Humboldt Research Fellow Prof. Dr. Patryk Gałuszka: The Example of Dua Lipa

2023-04-18 The Polish researcher at the Institute of Fine Arts, Music and Education is investigating the significance of showcase festivals for up-and-coming artists, especially from Eastern Europe. In this way, Dr. Patryk Gałuszka wants to help democratise the music market: "Popular music is still Anglo-American dominated."

Ass.-Prof. Dr. Patryk Galuszka ©Justyna Jakobowska
"Pop music is still Anglo-American dominated. Rock'n'roll was born in the USA in the 50s. The Beatles became big in Liverpool in the 60s. Even today, the global stars are usually Anglo-Americans," explains Patryk Gałuszka.

For about 20 years, the music industry has been undergoing a radical upheaval. Streaming platforms and YouTube replaced CD & Co. Actually, it's a good time for aspiring young artists, because never before has it been so technically easy to release your own song or an album. But that's only one side of the coin: "There has never been so much competition on the music market as there is today," says media studies expert Patryk Gałuszka. The paradox here is that the big music labels still enjoy dominant position because they often hold music rights of big stars like the Beatles or Michael Jackson. This makes them economically strong.

Nevertheless, there are ways for young artists to become more visible and perhaps later make a living from their music - without the help of a major label. Patryk Gałuszka has been studying the Reeperbahn Festival since 2021. The Polish scholar is funded by the Alexander von Humboldt Foundation's Research Fellowship for Experienced Scholars. He is particularly interested in Eastern European artists who are very active but hardly known beyond their own countries.

As a so-called showcase festival, the Reeperbahn Festival is a music fair, conference and concert stage all in one. During the day, musicians, managers, concert promoters and representatives of record companies meet at the lectures and panels. In the evening, up-and-coming bands and solo artists play in Hamburg's clubs. Patryk Gałuszka spoke with representatives of the music industry and artists and examined how aspiring artists can use showcase festivals for their success: "Be well prepared and choose the right moment in your career," summarises the scholar.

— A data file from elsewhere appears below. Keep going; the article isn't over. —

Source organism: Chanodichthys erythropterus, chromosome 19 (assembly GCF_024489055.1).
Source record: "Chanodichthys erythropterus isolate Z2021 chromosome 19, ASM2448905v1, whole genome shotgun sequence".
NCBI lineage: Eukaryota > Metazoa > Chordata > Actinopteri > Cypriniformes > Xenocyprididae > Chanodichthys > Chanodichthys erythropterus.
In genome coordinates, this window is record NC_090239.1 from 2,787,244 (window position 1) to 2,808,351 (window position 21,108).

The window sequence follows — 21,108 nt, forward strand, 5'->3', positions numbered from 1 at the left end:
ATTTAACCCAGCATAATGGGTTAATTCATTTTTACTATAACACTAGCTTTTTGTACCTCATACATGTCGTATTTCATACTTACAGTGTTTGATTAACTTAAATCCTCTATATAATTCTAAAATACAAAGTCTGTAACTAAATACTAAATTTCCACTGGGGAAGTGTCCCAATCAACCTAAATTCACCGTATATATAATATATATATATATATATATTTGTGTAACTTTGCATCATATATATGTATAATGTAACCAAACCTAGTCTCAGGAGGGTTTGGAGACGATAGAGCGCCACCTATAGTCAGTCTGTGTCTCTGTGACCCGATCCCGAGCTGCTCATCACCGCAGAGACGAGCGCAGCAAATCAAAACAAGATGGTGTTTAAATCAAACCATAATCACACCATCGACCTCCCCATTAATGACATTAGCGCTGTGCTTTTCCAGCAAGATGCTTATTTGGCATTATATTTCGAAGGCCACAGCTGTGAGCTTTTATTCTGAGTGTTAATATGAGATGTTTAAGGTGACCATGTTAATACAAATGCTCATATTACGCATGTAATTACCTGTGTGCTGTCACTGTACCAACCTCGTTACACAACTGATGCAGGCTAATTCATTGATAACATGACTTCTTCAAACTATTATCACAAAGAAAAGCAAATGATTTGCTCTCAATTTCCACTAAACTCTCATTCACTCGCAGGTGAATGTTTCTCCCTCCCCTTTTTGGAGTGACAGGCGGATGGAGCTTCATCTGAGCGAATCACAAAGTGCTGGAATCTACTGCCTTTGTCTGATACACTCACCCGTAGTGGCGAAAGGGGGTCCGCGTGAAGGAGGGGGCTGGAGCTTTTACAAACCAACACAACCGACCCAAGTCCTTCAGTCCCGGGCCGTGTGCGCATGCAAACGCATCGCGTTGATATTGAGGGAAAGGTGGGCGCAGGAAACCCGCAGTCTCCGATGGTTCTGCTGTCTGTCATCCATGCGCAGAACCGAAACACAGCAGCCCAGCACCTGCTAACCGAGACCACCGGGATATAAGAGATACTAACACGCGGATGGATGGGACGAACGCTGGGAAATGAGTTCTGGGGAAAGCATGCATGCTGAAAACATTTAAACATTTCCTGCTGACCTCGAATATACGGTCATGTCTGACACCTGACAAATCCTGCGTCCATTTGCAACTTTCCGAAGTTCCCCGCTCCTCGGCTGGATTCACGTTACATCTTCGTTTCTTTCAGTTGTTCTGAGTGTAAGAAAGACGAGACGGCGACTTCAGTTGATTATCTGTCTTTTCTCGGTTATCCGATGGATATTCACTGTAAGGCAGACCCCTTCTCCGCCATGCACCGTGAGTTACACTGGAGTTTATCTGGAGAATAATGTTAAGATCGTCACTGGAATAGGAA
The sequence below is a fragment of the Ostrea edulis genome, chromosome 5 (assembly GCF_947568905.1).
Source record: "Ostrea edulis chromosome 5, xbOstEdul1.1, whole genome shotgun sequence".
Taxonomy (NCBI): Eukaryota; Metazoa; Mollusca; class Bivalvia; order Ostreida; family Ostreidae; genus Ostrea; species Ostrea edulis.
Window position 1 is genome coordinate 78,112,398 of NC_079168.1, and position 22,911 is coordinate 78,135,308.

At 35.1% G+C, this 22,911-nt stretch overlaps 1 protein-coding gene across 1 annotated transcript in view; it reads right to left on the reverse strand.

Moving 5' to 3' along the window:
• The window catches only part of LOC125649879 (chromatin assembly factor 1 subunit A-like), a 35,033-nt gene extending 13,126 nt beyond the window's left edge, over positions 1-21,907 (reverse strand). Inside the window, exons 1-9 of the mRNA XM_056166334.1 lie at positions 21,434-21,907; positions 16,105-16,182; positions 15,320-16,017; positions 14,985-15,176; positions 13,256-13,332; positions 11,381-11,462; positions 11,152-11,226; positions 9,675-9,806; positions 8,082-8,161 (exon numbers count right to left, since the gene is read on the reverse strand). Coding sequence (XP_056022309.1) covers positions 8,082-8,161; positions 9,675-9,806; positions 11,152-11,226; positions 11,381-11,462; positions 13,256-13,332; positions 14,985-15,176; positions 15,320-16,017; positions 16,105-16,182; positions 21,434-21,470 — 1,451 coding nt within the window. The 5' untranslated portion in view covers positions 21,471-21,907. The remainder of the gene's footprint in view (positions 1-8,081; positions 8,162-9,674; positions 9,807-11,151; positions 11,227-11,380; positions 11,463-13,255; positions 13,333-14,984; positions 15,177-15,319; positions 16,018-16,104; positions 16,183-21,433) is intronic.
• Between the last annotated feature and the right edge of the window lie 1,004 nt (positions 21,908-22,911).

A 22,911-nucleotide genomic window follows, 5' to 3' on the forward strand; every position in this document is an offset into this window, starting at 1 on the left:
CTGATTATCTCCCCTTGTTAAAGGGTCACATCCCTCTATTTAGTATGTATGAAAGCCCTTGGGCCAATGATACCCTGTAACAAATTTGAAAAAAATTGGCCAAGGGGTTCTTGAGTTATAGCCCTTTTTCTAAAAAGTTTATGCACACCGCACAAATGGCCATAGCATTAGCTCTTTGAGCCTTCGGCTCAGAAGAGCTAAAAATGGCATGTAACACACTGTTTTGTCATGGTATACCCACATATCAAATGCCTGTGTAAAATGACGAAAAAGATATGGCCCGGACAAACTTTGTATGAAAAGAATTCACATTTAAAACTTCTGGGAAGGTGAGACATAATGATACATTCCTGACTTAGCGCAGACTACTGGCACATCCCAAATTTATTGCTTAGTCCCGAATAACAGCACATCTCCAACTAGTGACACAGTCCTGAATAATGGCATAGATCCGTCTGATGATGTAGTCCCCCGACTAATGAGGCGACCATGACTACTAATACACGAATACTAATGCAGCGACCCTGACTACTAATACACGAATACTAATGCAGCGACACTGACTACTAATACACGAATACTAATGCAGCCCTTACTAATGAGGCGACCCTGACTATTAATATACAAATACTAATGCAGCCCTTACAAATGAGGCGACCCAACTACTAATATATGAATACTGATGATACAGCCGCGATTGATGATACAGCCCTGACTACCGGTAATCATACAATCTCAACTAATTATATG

Especially inexperienced bands should not play too early in front of managers or bookers, advises Patryk Gałuszka. At the beginning of their career, it can make sense to play at smaller festivals to gain experience and build “band’s CV“. The Reeperbahn Festival, on the other hand, is one of the biggest showcase festivals in Europe and is especially interesting for the competitive German market. At the Great Escape Festival in Brighton or the ESNS in Groningen, too, the competition is enormous, he says. "Bands should find out exactly which festival is right for their path," the researcher explains. A business background is also helpful, he says: "A band‘s manager should make sure that the industry professionals see their performance at the showcase festival." In addition, there is dedicated fan work, both in the social media and at the venue.

Patryk Gałuszka sees showcase festivals as a tool which can help artists from underrepresented countries reach global audiences: "Pop music is still Anglo-American dominated. Rock'n'roll was born in the USA in the 50s. The Beatles became big in Liverpool in the 60s. Even today, the global stars are usually Anglo-Americans," explains Patryk Gałuszka. That a Hungarian or a Polish woman will fill Western European or American stadiums, on the other hand, is hardly conceivable, he says. The success of Dua Lipa, who recently had a huge hit with Elton John, greatly illustrates these inequalities: "Dua Lipa's parents come from Kosovo, but the singer herself was born in London and became famous there. I don't think she could have started the same career in Pristina."

Dr Patryk Gałuszka is an associate professor at the Faculty of Economics and Sociology at the University of Lodz in Poland. His research interests include creative industries, popular music studies and economic sociology. He has been a visiting scholar at the Institute of Advanced Studies at the Central European University, at the University of Hamburg, at the Max-Planck-Institute for the Study of Societies, the University of California, Berkeley, and the University of Groningen. The Humboldt Foundation is sponsoring his research project "Reconsidering inequalities in the global music market: Eastern European artists' use of showcase festivals". Patryk Gałuszka will publish the results in a book.


  • Prof. Dr. Michael Ahlers